It’s never as bad as you think and I’ve got first-hand proof!

I’m talking about those events, normally job interviews or public speaking events, that when you think back, you want to change everything that you said or did. When you think back, you cringe over your actions and wish you could turn back the clock and do it all over again.

Now I’ve personally experienced these feelings of remorse hundreds of times.

Why did I say that? Why didn’t I say this? Why didn’t I think of doing that?

Ring any bells?

Well when I say I’ve experienced these feelings and convinced myself I’m a laughing stock, I need to be clear. I used to experience these feelings and I used to convince myself I was a laughing stock.

But that changed at the end of last year.

It was pre-podcast era and I had arranged to interview a local Businessman (now known as BM) with a view to practising my podcast interview techniques. So, I trotted off and went to interview said BM. I had done my preparation, I had my questions ready and I had read up about this gentleman, so I felt ready and excited for the interview.

But the excitement evaporated as soon as I met him.

I became extremely nervous and I found it difficult to conduct a conversation with him. We proceeded to record the podcast and it was horrific. I remember leaving his office and wondering how I could ensure that I would never ever bump into this man again.

The shame of it all.

Anyway, life goes on and over the next few weeks I recorded a few more podcasts and although not great, I felt they were improving.

So, one day, about 6 weeks after the disastrous podcast, I felt brave enough to listen back over it and learn some lessons. I sat down with a big mug of coffee and pressed play, bracing myself for the cringe fest that was about to follow.

The podcast started and I listened and I listened a bit more.

Then something very very strange and unexpected happened.

I sounded good.

What’s more, BM sounded rubbish.

He was over talking me, not answering my questions properly, petulant when pushed for the answer, generally loving the sound of his own voice, boasting whenever he could and if I’m honest, he was boring.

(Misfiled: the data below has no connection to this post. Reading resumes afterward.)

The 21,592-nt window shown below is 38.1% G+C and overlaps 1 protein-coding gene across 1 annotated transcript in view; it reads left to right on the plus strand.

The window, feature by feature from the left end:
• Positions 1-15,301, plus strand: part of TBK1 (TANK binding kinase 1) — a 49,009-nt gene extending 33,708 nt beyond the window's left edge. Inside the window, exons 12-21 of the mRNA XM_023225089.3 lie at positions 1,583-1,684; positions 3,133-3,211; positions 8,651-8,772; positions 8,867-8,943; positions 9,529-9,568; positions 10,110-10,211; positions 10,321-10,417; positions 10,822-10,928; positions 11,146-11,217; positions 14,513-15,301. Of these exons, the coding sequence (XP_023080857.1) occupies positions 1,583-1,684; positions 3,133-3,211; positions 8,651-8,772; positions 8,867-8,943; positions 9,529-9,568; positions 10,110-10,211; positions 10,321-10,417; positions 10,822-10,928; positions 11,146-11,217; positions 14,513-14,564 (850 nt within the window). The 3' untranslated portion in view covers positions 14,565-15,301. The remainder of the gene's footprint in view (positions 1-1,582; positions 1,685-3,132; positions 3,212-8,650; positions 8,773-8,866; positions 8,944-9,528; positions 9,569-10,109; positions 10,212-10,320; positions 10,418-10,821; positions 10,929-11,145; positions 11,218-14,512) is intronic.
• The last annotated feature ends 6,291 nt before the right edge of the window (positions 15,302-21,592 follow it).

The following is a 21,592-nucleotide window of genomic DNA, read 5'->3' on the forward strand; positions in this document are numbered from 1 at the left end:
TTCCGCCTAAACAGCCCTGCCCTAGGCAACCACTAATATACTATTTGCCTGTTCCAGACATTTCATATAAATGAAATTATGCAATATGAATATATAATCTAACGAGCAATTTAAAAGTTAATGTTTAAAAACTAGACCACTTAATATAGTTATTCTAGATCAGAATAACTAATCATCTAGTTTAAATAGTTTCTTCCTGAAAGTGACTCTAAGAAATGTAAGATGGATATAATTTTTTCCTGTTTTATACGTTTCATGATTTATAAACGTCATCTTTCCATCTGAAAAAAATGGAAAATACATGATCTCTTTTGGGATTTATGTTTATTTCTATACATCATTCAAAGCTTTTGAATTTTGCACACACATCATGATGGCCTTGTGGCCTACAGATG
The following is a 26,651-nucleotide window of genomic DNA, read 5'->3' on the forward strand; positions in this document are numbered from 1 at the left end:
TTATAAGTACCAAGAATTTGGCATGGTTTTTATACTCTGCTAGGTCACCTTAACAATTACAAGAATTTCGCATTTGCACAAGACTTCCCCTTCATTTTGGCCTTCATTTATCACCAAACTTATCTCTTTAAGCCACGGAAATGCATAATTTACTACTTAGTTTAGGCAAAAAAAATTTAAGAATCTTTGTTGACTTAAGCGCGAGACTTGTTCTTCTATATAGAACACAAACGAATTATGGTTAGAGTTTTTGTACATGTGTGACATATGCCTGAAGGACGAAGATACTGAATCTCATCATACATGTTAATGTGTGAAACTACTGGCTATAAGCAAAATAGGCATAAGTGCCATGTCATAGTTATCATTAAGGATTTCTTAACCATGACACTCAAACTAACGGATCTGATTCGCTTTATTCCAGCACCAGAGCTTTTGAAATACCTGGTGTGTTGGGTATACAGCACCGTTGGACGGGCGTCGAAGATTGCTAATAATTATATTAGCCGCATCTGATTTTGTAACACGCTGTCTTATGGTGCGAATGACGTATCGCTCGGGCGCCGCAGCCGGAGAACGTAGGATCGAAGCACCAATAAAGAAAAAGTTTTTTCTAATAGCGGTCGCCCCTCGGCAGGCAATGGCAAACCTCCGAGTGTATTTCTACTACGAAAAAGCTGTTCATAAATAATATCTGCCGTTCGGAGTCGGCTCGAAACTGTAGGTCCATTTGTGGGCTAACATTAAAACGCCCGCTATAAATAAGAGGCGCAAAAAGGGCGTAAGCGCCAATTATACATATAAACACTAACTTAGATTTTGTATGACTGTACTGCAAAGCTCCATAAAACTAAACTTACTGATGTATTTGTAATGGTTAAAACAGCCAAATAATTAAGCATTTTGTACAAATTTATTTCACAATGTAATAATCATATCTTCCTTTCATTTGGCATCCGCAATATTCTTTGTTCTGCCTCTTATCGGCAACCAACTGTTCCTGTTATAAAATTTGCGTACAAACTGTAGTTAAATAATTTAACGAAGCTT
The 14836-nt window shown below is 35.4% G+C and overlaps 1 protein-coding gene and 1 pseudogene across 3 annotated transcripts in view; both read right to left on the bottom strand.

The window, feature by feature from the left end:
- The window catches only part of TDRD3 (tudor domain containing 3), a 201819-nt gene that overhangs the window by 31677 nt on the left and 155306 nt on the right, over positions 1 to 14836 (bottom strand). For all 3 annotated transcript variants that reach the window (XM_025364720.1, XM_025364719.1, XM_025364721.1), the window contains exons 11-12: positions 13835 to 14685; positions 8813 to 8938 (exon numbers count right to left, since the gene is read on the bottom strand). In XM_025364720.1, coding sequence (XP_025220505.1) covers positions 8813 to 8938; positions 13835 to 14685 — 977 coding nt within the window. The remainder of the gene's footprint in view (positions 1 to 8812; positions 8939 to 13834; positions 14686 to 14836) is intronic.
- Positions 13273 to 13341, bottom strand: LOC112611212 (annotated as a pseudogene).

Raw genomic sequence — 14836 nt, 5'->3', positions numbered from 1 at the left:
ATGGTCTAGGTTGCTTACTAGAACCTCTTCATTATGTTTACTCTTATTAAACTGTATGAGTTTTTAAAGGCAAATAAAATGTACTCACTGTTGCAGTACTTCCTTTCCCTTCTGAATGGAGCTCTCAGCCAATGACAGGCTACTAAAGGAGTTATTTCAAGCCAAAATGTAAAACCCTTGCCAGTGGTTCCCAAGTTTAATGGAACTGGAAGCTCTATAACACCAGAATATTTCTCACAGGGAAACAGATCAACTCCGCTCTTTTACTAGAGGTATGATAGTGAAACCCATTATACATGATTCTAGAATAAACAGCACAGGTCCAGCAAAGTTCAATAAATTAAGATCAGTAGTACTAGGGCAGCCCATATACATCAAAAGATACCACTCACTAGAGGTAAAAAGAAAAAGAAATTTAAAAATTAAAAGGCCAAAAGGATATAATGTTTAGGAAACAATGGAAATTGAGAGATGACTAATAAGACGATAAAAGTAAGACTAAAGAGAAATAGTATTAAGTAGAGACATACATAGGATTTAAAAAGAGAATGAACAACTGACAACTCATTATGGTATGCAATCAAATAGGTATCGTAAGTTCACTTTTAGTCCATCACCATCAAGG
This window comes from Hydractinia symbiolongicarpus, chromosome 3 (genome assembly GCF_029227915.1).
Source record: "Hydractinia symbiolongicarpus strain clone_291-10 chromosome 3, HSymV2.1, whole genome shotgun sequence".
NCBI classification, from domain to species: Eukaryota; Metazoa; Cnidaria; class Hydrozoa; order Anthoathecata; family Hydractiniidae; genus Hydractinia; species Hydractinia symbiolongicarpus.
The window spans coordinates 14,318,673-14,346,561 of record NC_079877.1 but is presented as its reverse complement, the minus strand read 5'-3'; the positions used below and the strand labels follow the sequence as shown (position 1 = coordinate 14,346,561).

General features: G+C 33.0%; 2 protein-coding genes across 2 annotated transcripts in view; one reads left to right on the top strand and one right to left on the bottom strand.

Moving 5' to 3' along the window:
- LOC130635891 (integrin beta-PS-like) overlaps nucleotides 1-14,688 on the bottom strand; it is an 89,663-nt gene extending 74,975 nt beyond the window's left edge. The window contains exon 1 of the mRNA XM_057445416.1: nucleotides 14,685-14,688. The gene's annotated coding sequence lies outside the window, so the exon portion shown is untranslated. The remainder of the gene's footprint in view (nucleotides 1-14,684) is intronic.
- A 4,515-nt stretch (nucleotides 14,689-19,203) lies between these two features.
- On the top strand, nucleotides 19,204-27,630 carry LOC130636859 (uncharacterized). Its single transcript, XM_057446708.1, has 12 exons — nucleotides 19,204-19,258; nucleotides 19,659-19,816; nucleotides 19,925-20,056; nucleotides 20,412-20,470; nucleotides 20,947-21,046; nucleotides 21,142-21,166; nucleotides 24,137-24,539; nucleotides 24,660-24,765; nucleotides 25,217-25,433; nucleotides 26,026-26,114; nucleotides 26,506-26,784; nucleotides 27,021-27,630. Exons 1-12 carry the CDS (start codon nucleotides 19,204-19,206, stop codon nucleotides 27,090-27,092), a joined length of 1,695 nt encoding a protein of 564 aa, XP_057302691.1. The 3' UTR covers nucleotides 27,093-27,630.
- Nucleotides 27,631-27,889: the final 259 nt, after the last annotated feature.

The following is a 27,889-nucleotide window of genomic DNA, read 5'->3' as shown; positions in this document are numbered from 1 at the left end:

The feeling of relief was almost euphoric.

It wasn’t my fault!

See? It’s never as bad as you think.

Now I’m not modest.

If I’ve done something well, I’m the first one to congratulate myself. I’m that type of person. But equally, when something hasn’t gone well, then it hasn’t gone well. I’m not looking for compliments or reassurance from others.  It just means it hasn’t gone well and that’s that.

So, after the euphoria had calmed down, I got thinking about how I had managed to judge this situation wrongly?

Well, firstly, I hadn’t got it wrong in terms of it being a rubbish podcast, it was.

But what I had wrongly assumed, was that it was my fault. I had immediately blamed myself, I hadn’t even considered he was the problem.

Plus, my recollection of the event (that I was absolutely convinced was the truth) was in reality, was very very wrong. This is the most important point of this blog post actually.

Don’t automatically believe your memory as being the correct version of events because it’s probably not. I know there have been several scientific studies on this also, but I don’t personally need these as validation because I now have first hand experience.

This has also happened again with another podcast! Not as bad as the podcast with BM, but nearly as bad and it wasn’t until I listened back that I realised (again) that I did OK and had nothing to be embarrassed about.

WOW.

So how can you learn from this?

  1. Don’t make the mistake of automatically blaming yourself after something has gone wrong. Sit down and try to analyse it logically. If someone else was present and it’s appropriate to ask them their view on the situation. Do it. My point is and to repeat myself, it’s likely that the event is not bad as you think. Plus it’s likely that your part is not as horrific as you thought. In fact I bet it’s not.
  2. Memories of an event are often wrong. This is why 6 people at the same dinner party can have six very different memories of it. As I said above, science has proved this, our memories are often skewed and often, totally incorrect. Don’t automatically believe what you remember. It’s likely to be skewed.
  3. Lastly, if you’re feeling nervous in the presence of someone, particularly someone in a position of power, it should be their mission to make you feel comfortable. If you don’t, it’s likely to be their problem and not yours. Try to remember that.

So going forward, please can I ask that you blame yourself and recollect past events with caution.

It’s likely you’ve got it wrong.

Gemma

xxxxx

 

 

 

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